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‘Mr. Lemoncello’ author Chris Grabenstein talks inspirations with Long Island kids

Author Chris Grabenstein poses with Kidsday reporters, from

Author Chris Grabenstein poses with Kidsday reporters, from left, Daniel Votano, Madden Hausknecht, Michael Pavano, Carlo Pantano at Book Culture in Manhattan. Credit: Allyson Pavano

We met author Chris Grabenstein at Book Culture in Manhattan recently. His latest novel, “Mr. Lemoncello’s Library Olympics” (Random House), is just the best!

Who was your inspiration to become an author?

I guess James Patterson because I always wanted to become a writer since like fifth grade, but I thought I would write skits and fun shows and stuff. So when I first moved to New York City I wrote for “The Muppets,” and I wrote for a made-for-TV movie called “Christmas Gift” and I spent 20 years writing advertising commercials like for Dr Pepper, 7-Up and Kentucky Fried Chicken. Then I said, “This isn’t fun anymore.” And guess who my first boss in advertising was? James Patterson, who has gone on to become the biggest best-selling author in the history of best-selling authors. So I said, you know a pretty good second career, maybe I should do what he did. He was my inspiration to become an author. My fifth-grade teacher was my inspiration to become a writer.

In your books you define a lot of different characters and numerous different types of personalities. Which character would you say resembles you and why?

There’s always a little bit of me in every book. So have you read “Escape From Mr. Lemoncello’s Library”? Mr. Lemoncello’s a wacky guy — that’s me. A kid once said, “How did you come up with Mr. Lemoncello?” and I said, “I looked in the mirror and there he was.”

How did you develop your love for dogs?

I’ve always had a dog. You guys met Fred earlier? I guess we had a dog when I was growing up in Tennessee. We had a dog, we’d go running out in the woods. But then I had a dog before Fred named Buster. I got Buster in 1990 and you know what I learned? I found out when I was in advertising, I got all my ideas when I was out walking Buster. So I had Buster for 15 years and we had a lot of fun. We’d go on walks together and I’d come up with ideas. He passed away and I said, “Well it’s a lot of work having a dog in New York City. I’m not going to have another one.” And I lasted two months. I couldn’t write without a dog. So Fred is my No. 1 writing partner and he’s had a book dedicated to him.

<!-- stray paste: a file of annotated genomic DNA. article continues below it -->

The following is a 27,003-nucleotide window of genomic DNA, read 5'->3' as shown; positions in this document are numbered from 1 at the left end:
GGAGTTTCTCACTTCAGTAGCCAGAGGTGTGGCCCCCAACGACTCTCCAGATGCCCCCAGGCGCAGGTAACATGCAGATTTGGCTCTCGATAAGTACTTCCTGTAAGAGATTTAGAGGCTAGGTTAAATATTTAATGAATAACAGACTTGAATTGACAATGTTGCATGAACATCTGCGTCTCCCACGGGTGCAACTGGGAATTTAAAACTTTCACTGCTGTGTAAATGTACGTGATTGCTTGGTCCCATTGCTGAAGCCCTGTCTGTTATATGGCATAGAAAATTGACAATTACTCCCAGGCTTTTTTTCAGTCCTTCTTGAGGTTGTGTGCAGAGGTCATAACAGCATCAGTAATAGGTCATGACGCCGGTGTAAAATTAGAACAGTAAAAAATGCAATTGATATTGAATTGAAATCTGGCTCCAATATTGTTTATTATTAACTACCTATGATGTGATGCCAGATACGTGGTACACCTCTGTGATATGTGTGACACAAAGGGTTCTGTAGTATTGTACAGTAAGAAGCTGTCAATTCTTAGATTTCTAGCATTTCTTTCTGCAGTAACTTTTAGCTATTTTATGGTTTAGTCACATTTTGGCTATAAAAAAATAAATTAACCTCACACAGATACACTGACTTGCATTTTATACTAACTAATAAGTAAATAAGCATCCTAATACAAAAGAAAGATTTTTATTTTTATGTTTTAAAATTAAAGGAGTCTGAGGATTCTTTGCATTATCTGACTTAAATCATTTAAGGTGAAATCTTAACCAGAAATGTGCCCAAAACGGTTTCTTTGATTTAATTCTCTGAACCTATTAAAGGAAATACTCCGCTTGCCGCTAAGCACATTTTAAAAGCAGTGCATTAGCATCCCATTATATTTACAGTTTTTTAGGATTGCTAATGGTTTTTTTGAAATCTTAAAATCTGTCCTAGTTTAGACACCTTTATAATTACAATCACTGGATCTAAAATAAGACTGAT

Do you find joy out of writing books?

Yes, I find a great deal of joy. I’m having the most fun in my life and it’s a great thing if you can find something that you like doing. It’s great and if someone will pay you to do it, it’s even better. I started out writing mysteries for adults and there’s 12, 13 of those. And I think with kids books, we’re up to like 24 books now, I think.

When did you start writing?

When I was in junior high school, like in the seventh grade. I was working on the school newspaper and we had deadlines. If you didn’t get your story done, it didn’t get printed and then in high school I worked on the school newspaper and we had deadlines. And in college I worked on the school newspaper and that came out every day. I had to turn stories in by 4 o’clock or they wouldn’t come out.

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